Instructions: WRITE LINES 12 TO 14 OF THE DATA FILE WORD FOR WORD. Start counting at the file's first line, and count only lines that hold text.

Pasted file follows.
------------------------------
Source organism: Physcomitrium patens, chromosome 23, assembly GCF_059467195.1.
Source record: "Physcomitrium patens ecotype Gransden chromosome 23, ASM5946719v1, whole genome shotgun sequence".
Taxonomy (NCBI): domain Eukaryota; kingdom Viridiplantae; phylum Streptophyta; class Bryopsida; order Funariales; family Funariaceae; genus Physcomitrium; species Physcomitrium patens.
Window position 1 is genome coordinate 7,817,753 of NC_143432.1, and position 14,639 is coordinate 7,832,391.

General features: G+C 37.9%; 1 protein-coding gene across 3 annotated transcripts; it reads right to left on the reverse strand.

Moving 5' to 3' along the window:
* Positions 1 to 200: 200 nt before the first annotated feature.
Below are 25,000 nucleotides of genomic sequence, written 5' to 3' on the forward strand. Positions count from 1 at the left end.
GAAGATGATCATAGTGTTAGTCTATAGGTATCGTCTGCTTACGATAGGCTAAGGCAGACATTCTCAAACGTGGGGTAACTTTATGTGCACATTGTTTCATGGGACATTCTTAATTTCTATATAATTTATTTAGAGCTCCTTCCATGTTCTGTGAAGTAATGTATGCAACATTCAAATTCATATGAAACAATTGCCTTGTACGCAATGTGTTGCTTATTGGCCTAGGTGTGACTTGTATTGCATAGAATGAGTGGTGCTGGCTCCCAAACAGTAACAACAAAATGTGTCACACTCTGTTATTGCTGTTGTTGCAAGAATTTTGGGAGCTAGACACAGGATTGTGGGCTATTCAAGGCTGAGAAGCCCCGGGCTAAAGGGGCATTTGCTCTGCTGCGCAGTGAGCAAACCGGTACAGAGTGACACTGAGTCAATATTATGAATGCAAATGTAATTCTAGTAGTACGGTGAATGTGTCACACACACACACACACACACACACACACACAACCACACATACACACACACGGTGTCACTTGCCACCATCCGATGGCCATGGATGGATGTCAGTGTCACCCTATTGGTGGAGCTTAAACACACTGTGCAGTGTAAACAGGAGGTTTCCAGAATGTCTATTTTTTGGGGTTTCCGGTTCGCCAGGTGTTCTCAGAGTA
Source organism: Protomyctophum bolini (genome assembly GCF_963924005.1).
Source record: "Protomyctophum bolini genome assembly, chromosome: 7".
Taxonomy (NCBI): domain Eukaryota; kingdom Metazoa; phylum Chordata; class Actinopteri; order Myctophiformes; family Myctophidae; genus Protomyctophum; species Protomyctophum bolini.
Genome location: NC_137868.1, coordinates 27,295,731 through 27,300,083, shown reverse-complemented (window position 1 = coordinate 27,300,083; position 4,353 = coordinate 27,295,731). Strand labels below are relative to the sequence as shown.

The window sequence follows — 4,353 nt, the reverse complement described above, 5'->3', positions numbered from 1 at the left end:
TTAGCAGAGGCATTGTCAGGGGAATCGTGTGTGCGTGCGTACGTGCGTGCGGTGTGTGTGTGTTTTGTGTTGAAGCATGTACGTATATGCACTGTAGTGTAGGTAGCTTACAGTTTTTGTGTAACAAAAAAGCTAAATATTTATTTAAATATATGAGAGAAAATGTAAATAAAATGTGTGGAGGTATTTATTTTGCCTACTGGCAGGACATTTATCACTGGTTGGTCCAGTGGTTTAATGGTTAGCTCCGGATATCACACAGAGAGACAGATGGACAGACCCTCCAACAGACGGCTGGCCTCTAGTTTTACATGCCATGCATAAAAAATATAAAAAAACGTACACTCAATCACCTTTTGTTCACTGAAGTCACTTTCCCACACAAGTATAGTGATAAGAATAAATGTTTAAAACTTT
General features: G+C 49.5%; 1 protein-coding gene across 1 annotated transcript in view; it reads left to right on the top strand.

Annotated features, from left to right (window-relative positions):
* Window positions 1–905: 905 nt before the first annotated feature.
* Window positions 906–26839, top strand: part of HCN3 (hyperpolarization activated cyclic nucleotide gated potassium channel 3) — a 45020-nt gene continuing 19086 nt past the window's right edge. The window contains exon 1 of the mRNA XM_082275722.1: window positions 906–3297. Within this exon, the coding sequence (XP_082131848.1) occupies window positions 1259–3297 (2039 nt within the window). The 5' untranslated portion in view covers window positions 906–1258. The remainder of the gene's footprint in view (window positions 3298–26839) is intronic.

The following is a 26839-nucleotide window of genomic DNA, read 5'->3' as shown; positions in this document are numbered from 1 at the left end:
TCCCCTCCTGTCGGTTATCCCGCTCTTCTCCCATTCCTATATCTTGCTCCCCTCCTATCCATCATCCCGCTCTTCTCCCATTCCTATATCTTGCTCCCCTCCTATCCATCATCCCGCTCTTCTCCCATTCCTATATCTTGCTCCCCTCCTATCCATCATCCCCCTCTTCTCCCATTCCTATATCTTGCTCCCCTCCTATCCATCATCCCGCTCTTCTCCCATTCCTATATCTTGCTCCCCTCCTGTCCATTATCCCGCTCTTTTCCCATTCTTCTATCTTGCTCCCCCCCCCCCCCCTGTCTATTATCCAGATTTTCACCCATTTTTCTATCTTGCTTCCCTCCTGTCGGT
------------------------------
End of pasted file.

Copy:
Taxonomy (NCBI): domain Eukaryota; kingdom Metazoa; phylum Chordata; class Actinopteri; order Myctophiformes; family Myctophidae; genus Protomyctophum; species Protomyctophum bolini.
Genome location: NC_137868.1, coordinates 27,295,731 through 27,300,083, shown reverse-complemented (window position 1 = coordinate 27,300,083; position 4,353 = coordinate 27,295,731). Strand labels below are relative to the sequence as shown.

The window sequence follows — 4,353 nt, the reverse complement described above, 5'->3', positions numbered from 1 at the left end: